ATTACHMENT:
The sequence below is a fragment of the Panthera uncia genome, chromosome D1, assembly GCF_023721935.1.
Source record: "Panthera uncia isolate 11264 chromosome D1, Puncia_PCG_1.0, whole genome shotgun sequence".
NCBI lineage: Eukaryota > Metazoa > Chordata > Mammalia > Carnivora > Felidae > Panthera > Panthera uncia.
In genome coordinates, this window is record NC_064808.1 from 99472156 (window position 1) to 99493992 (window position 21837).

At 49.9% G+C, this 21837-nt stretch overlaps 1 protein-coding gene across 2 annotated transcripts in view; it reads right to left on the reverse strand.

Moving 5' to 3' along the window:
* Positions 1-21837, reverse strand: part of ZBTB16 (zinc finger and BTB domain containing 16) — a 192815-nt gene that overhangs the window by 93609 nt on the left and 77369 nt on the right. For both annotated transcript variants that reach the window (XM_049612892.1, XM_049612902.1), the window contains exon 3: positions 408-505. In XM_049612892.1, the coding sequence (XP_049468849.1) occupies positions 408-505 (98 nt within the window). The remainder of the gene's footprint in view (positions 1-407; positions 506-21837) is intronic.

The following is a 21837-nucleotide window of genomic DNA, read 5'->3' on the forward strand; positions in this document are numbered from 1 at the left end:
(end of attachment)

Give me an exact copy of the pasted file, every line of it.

The sequence below is a fragment of the Panthera uncia genome, chromosome D1, assembly GCF_023721935.1.
Source record: "Panthera uncia isolate 11264 chromosome D1, Puncia_PCG_1.0, whole genome shotgun sequence".
NCBI lineage: Eukaryota > Metazoa > Chordata > Mammalia > Carnivora > Felidae > Panthera > Panthera uncia.
In genome coordinates, this window is record NC_064808.1 from 99472156 (window position 1) to 99493992 (window position 21837).

At 49.9% G+C, this 21837-nt stretch overlaps 1 protein-coding gene across 2 annotated transcripts in view; it reads right to left on the reverse strand.

Moving 5' to 3' along the window:
* Positions 1-21837, reverse strand: part of ZBTB16 (zinc finger and BTB domain containing 16) — a 192815-nt gene that overhangs the window by 93609 nt on the left and 77369 nt on the right. For both annotated transcript variants that reach the window (XM_049612892.1, XM_049612902.1), the window contains exon 3: positions 408-505. In XM_049612892.1, the coding sequence (XP_049468849.1) occupies positions 408-505 (98 nt within the window). The remainder of the gene's footprint in view (positions 1-407; positions 506-21837) is intronic.

The following is a 21837-nucleotide window of genomic DNA, read 5'->3' on the forward strand; positions in this document are numbered from 1 at the left end: